Browns strong safety TJ Ward has been making his presence felt as of late, but could have his gloved hands very full this Sunday when the team travels to San Francisco to take on the 49ers. Tasked with the dual-hat duty of run support while occasionally dropping back in pass coverage, Ward will have the opportunity to not only help contain running back Frank Gore but also two of the Niners’ biggest receiving weapons in tight ends Vernon Davis and Delanie Walker.
Gore is averaging 5.0 yards per carry and has reached pay dirt four times, though fumbling just as many times, in six contests. Of the eight touchdowns achieved through the air by the 5-1 49ers, six have landed in the hands of one of their tight ends. The perfect recipe for play-action passes, Cleveland’s Ward will be handed the not-so-easy job of ensuring that he doesn’t bite on the fake handoffs, leaving the rest of his defensive backs to pick up the slack with a pair of streaking receiving options.
“It’s important that you’re very disciplined playing the run,” said head coach Pat Shurmur on Thursday afternoon. Then with the run comes the play action. He’s one of those guys that studies so if there are any keys or indicators there that he’ll find to help him be a step closer on a pass as well a couple feet closer making a tackle, I’m sure he’ll get that.”
Unfortunately, the last time the Browns faced a team with a combination of a top-flight running back and ultra athletic tight end, the defense was torched for several big plays and a loss thanks to Matt Hasselbeck and the Tennessee Titans. A pair of touchdown passes in that very contest came via the tight end with Ward being the closest guy to the ball on the first of the two.
Though criticized earlier this season for an apparent lack of impact, Ward is coming off of back-to-back contests that have seen him accrue 15 tackles, a sack and a forced fumble – the latter two being coupled for one of the biggest plays of the team’s 6-3 win over the Seahawks last Sunday. Hindered by a bit of a hamstring issue out of the gate without a training camp to work out the kinks, Ward has been all over the field ever since, playing whichever role is asked of him by defensive coordinator Dick Jauron and doing so at a very high level.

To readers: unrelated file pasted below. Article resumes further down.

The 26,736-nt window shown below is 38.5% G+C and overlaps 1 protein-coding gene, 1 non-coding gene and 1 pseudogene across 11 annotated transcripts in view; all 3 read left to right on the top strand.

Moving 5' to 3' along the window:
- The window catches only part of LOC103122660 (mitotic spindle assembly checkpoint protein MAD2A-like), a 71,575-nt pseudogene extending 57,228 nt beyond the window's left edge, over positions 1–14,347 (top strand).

Two weeks ago against Oakland, Ward was forced to compensate a bit for the absence of teammate and frequent mid-air hip bumper Joe Haden. With the future Pro Bowl cornerback returning agains the Seahawks, Ward was able to play closer to the line of scrimmage, helping make up for the then-injured Scott Fujita.
“[On Sunday], I saw a guy that was very active,” said Shurmur. ”I saw a guy that challenged, he made a couple plays on balls and I saw a guy too that was very physical making tackles. I saw a very, very solid game from a safety in this league.”
Not to tip my hand for tomorrow’s “Browns Will Win If…” post, but this one should be universal: This upcoming contest will be the true test for Ward’s progress as a professional football player. With both Haden and Fujita back, Ward will be able to do what he does best by attacking the opposition from various spots on the field. His impact on the game will be integral in keeping the game close, and his awareness on the run-versus-pass recognition will be monument in the overall play of the NFL’s fourth-ranked defensive unit.
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